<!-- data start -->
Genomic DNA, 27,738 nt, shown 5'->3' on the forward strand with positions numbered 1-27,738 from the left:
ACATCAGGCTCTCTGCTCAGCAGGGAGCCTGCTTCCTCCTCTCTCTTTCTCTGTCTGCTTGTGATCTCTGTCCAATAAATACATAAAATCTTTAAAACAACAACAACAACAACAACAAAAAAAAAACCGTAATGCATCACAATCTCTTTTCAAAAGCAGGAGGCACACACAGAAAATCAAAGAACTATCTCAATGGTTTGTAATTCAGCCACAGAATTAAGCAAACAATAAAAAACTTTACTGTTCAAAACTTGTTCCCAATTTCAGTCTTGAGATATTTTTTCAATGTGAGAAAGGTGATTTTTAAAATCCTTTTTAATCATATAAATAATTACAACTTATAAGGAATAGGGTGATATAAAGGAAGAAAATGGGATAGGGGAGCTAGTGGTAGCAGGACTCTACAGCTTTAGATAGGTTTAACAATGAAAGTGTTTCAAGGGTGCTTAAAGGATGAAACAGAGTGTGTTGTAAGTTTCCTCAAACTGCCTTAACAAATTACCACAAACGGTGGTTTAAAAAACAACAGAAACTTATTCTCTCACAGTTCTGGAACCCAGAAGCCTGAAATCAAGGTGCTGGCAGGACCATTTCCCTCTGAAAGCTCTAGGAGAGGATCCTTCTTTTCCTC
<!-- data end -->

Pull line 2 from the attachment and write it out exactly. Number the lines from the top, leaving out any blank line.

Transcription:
ACATCAGGCTCTCTGCTCAGCAGGGAGCCTGCTTCCTCCTCTCTCTTTCTCTGTCTGCTTGTGATCTCTGTCCAATAAATACATAAAATCTTTAAAACAACAACAACAACAACAACAAAAAAAAAACCGTAATGCATCACAATCTCTTTTCAAAAGCAGGAGGCACACACAGAAAATCAAAGAACTATCTCAATGGTTTGTAATTCAGCCACAGAATTAAGCAAACAATAAAAAACTTTACTGTTCAAAACTTGTTCCCAATTTCAGTCTTGAGATATTTTTTCAATGTGAGAAAGGTGATTTTTAAAATCCTTTTTAATCATATAAATAATTACAACTTATAAGGAATAGGGTGATATAAAGGAAGAAAATGGGATAGGGGAGCTAGTGGTAGCAGGACTCTACAGCTTTAGATAGGTTTAACAATGAAAGTGTTTCAAGGGTGCTTAAAGGATGAAACAGAGTGTGTTGTAAGTTTCCTCAAACTGCCTTAACAAATTACCACAAACGGTGGTTTAAAAAACAACAGAAACTTATTCTCTCACAGTTCTGGAACCCAGAAGCCTGAAATCAAGGTGCTGGCAGGACCATTTCCCTCTGAAAGCTCTAGGAGAGGATCCTTCTTTTCCTC